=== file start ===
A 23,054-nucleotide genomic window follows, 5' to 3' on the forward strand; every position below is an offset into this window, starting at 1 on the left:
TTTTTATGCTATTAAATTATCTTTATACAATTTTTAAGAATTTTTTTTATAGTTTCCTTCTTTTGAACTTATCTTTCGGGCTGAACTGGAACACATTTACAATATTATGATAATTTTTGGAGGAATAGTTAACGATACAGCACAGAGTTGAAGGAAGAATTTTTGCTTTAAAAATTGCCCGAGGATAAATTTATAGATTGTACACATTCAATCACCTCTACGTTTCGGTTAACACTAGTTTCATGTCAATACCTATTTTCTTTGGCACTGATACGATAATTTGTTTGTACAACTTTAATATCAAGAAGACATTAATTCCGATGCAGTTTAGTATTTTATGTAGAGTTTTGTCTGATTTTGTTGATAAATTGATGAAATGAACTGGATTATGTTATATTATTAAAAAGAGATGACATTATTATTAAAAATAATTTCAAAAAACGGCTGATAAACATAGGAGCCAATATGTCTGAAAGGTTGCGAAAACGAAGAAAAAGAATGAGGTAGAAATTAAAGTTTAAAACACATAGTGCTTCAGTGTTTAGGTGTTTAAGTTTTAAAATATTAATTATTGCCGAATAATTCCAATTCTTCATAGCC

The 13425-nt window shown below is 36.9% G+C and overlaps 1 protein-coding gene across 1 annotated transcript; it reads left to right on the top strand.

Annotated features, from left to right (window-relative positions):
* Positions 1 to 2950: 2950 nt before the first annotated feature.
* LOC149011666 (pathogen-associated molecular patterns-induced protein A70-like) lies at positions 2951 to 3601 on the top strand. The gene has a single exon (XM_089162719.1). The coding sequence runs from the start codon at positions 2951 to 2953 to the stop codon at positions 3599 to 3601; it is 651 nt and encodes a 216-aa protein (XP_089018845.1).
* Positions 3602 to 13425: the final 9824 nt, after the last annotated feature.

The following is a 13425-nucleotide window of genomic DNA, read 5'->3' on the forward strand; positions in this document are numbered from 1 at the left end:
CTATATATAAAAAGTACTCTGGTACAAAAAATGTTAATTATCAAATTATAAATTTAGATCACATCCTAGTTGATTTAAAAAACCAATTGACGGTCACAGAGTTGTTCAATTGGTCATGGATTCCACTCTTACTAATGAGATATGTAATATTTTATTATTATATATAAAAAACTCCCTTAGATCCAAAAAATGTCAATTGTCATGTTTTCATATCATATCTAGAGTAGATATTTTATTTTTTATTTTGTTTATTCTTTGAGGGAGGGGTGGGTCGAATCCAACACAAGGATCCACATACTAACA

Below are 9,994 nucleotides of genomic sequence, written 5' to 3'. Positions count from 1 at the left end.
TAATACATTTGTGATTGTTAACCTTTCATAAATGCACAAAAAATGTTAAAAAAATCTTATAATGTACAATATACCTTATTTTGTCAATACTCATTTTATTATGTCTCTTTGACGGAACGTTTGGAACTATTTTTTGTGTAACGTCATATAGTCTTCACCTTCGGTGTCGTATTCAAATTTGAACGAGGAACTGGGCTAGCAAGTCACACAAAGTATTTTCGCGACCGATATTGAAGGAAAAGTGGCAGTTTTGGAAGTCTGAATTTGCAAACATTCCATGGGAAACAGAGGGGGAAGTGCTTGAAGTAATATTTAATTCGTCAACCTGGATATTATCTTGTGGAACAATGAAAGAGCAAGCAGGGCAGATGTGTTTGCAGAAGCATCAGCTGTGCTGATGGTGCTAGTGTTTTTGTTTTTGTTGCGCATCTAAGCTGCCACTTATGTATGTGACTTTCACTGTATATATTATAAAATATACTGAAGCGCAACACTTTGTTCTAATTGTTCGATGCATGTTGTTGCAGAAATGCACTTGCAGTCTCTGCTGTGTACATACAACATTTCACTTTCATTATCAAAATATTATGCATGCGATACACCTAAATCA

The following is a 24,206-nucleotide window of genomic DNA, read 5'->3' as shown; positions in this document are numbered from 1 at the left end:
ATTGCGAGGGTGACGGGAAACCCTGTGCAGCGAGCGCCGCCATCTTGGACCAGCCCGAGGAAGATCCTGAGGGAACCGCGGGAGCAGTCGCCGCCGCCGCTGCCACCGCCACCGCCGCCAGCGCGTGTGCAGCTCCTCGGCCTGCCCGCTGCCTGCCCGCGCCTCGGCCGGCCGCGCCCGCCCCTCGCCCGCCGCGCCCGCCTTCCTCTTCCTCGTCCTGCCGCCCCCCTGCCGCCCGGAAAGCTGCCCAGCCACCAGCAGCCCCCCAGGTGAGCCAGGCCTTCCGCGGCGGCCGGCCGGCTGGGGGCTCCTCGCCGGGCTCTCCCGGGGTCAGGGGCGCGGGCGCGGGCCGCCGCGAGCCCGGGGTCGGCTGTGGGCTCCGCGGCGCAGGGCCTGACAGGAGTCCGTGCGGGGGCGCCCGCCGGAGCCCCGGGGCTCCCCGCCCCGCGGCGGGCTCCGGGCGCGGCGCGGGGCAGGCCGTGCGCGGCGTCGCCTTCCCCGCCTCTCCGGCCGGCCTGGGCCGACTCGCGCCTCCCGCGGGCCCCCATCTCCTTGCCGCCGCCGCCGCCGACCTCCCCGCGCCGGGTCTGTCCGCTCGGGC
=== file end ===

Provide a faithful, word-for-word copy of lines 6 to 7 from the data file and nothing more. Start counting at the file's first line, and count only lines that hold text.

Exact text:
* LOC149011666 (pathogen-associated molecular patterns-induced protein A70-like) lies at positions 2951 to 3601 on the top strand. The gene has a single exon (XM_089162719.1). The coding sequence runs from the start codon at positions 2951 to 2953 to the stop codon at positions 3599 to 3601; it is 651 nt and encodes a 216-aa protein (XP_089018845.1).
* Positions 3602 to 13425: the final 9824 nt, after the last annotated feature.